Browse Prior Art Database

Noncopying Computer Architecture

IP.com Disclosure Number: IPCOM000089192D
Original Publication Date: 1977-Sep-01
Included in the Prior Art Database: 2005-Mar-04
Document File: 1 page(s) / 12K

Publishing Venue

IBM

Related People

Belady, LA: AUTHOR

Abstract

This article discloses a new computer architecture designed to create simpler, more reliable and secure systems by strict control of internal reproduction of data. In such architecture, all memory cells are tagged by a bit which indicates empty or full, and the processor includes two status flags E and F which indicates an attempt at fetching an empty memory cell and an attempt at storing in a full cell, respectively. A new set of instructions is defined as "store a copy" and creates data objects or additional copies in memory.

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Noncopying Computer Architecture

This article discloses a new computer architecture designed to create simpler, more reliable and secure systems by strict control of internal reproduction of data. In such architecture, all memory cells are tagged by a bit which indicates empty or full, and the processor includes two status flags E and F which indicates an attempt at fetching an empty memory cell and an attempt at storing in a full cell, respectively. A new set of instructions is defined as "store a copy" and creates data objects or additional copies in memory.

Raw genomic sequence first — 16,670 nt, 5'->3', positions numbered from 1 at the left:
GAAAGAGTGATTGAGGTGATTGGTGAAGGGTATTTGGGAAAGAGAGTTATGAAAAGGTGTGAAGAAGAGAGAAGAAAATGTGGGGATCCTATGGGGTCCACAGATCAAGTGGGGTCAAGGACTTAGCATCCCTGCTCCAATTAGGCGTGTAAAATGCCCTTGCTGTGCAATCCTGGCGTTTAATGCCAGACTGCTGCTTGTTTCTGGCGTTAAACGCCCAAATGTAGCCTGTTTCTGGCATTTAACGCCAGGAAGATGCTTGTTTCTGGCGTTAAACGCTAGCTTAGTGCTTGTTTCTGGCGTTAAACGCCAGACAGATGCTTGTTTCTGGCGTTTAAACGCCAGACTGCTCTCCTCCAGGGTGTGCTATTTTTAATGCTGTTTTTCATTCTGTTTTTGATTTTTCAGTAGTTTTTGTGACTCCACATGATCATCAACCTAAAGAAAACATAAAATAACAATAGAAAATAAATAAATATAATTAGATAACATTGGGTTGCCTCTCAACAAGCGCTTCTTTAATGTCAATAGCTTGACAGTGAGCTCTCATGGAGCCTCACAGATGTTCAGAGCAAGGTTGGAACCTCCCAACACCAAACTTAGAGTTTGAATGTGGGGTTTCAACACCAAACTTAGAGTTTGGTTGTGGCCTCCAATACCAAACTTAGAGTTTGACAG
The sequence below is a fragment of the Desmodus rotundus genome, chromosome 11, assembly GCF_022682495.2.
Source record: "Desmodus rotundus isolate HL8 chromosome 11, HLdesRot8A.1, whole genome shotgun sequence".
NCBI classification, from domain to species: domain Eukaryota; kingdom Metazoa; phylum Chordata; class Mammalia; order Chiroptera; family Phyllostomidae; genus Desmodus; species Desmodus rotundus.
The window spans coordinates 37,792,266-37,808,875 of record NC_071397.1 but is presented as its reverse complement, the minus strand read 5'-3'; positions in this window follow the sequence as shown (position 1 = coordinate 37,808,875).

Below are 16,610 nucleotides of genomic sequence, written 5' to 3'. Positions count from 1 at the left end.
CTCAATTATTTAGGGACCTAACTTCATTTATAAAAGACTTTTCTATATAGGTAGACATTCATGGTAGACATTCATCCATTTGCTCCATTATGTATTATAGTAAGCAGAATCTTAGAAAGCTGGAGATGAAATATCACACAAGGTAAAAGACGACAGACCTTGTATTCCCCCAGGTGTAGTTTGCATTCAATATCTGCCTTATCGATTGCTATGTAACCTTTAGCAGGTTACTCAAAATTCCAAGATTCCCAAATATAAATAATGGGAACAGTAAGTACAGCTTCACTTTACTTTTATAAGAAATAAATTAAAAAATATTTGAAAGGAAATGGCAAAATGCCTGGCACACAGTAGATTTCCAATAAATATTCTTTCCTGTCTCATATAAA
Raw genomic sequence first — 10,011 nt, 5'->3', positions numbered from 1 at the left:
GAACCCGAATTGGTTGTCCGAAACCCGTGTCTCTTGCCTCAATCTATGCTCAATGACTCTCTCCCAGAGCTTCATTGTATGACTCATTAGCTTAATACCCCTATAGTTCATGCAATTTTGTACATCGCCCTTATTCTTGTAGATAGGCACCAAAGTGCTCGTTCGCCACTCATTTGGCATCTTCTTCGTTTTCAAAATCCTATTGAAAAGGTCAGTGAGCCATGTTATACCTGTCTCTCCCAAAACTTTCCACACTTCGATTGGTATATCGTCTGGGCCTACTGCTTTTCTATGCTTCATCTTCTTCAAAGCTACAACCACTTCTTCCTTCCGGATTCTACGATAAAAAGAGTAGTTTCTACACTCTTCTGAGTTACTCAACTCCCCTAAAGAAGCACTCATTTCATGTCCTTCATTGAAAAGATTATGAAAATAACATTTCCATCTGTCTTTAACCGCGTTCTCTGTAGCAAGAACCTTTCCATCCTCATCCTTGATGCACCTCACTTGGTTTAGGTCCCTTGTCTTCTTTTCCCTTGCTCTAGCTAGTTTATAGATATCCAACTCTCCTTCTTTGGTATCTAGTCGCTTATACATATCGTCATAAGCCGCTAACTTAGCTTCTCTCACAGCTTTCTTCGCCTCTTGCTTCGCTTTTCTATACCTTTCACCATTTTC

The following hardware features are necessary for implementation of the new architecture: 1. All memory cells (such as words) are tagged by a bit. Bit "on" means empty; bit "off" means full. 2. The processor (CPU) must have the two new status flags: E and F. E is set if a fetch operation to an empty memory cell is attempted, while F is set at the time of an attempted store operation into a full cell. Under these conditions, the operations will not be executed (become NOPs), while E and F are program-resettable. 3. All general registers of the processor(s) are tagged similarly to memory cells. Overwriting (reading) into a full register is, however, possible, but a new flag in the processor is set, and the offending register identified. 4. A new instruction "clear register" has the meaning of "make empty." Storing the content of an empty register makes the addressed memory cell unconditionally empty. This is...